Adding a System Call to the Linux Kernel

In 2 Easy Steps

2 min readMay 26, 2024


In this blog, we will see how to add a system call to the Linux kernel in two steps. This tutorial assumes you already know how to build and install the Linux kernel. If not, please refer to this article: Build the Latest Linux Kernel.

1. Add and Entry in the Table

The first thing to do is to add an entry to the system call table found in arch/x86/entry/syscalls/syscall_64.tblfor x86_64 artchitecture. There should be a similar file for other architectures. Find an empty slot and add your entry. In my case I added the following entry:

462     common  hello_world             sys_hello_world

2. Add the System Call Definition

Our system call will do the simple task of multiplying the argument by 2 and return it. Here’s its definition:

SYSCALL_DEFINE1(hello_world, int, number)
printk(KERN_INFO "Hello World %d", number);
return number << 1; /* using the shift operator to multiply by 2 */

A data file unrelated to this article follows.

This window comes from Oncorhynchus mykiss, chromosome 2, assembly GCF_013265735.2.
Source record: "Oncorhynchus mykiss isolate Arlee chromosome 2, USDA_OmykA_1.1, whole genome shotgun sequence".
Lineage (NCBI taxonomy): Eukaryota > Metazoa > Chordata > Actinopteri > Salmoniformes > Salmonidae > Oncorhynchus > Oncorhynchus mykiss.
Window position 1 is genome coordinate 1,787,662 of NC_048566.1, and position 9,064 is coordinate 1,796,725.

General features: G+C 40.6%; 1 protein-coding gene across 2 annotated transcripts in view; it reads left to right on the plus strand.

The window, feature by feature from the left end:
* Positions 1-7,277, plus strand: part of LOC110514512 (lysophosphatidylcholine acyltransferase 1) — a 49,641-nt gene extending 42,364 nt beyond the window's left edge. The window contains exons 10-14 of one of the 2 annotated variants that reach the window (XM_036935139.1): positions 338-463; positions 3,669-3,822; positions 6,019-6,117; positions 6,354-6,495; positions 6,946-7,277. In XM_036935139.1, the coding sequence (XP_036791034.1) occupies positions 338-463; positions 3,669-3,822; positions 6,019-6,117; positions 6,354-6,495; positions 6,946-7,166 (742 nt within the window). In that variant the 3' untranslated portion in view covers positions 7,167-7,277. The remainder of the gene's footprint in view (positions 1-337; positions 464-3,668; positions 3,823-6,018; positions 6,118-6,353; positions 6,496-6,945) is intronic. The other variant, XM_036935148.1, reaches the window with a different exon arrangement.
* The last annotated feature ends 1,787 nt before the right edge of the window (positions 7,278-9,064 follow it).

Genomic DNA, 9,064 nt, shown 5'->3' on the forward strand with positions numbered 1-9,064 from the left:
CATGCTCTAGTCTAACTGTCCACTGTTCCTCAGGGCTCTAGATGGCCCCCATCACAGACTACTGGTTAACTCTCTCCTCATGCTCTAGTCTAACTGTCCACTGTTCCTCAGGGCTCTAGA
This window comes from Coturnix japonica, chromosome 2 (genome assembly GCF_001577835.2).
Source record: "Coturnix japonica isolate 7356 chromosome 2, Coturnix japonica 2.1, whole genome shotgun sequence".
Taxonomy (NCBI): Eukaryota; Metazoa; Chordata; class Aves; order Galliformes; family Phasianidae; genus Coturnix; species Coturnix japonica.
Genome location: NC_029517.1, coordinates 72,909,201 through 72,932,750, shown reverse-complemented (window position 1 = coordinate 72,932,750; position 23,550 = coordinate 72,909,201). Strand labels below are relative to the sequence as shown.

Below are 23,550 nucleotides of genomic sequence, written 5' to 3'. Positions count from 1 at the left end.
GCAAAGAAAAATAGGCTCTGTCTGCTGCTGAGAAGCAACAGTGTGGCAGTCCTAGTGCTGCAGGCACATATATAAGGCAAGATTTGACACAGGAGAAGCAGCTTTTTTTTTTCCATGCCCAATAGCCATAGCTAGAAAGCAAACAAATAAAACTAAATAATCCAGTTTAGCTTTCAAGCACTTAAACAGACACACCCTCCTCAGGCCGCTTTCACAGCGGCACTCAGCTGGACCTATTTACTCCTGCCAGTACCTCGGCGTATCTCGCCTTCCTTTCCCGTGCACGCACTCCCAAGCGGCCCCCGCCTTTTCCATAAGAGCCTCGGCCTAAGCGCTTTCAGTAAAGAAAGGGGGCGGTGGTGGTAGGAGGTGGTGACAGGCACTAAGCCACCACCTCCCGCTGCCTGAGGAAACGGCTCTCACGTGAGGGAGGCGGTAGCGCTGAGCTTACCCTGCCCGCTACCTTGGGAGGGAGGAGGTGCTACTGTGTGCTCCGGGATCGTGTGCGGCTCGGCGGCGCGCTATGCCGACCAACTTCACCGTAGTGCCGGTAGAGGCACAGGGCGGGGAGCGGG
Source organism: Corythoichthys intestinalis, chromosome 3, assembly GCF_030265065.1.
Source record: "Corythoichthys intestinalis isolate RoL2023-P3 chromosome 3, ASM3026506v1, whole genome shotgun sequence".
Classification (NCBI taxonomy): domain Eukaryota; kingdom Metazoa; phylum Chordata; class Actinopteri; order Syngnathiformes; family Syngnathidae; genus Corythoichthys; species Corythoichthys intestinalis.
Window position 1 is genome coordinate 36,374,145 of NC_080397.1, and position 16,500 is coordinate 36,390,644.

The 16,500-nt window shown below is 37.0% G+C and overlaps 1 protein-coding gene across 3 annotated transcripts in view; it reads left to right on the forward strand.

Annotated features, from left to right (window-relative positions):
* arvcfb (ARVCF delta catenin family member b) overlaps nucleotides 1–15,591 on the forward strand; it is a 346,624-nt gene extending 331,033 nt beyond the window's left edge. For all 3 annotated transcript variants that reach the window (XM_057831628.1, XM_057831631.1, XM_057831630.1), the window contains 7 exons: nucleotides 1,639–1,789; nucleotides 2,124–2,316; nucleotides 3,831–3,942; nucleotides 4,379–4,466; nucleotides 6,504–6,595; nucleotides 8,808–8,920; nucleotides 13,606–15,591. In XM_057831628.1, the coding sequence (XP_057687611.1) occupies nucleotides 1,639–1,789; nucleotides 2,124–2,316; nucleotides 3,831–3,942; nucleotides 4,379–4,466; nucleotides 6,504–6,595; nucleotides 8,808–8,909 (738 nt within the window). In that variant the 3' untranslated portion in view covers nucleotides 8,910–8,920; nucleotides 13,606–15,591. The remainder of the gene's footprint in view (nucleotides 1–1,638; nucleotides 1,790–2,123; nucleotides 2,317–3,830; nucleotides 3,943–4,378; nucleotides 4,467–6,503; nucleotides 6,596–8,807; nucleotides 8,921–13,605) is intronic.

Add the definition somewhere in the Linux kernel. For this example we will add it to fs/exec.c next to theexecve system call.

Now you can build and install the new kernel.

3. Testing Using a Userspace Program:

To test our system call we need to create a user program that will call it. The user program needs 2 parameters: the system call number and the argument number.

#include <stdio.h>
#include <linux/kernel.h>
#include <sys/syscall.h>
#include <unistd.h>

int main()
long int amma = syscall(462, 42); //syscall 462 with argument 42
printf(“System call sys_hello_world returned %ld\n”, amma);
return 0;

Compiling the program with the following command:

gcc syscall.c -o syscall

This will give the following result:

The system call does return the double of 42 which is 84. And we can see using dmesg (a command that print kernel messages) that the kernel does print the hello world message in addition to the argument number 42.




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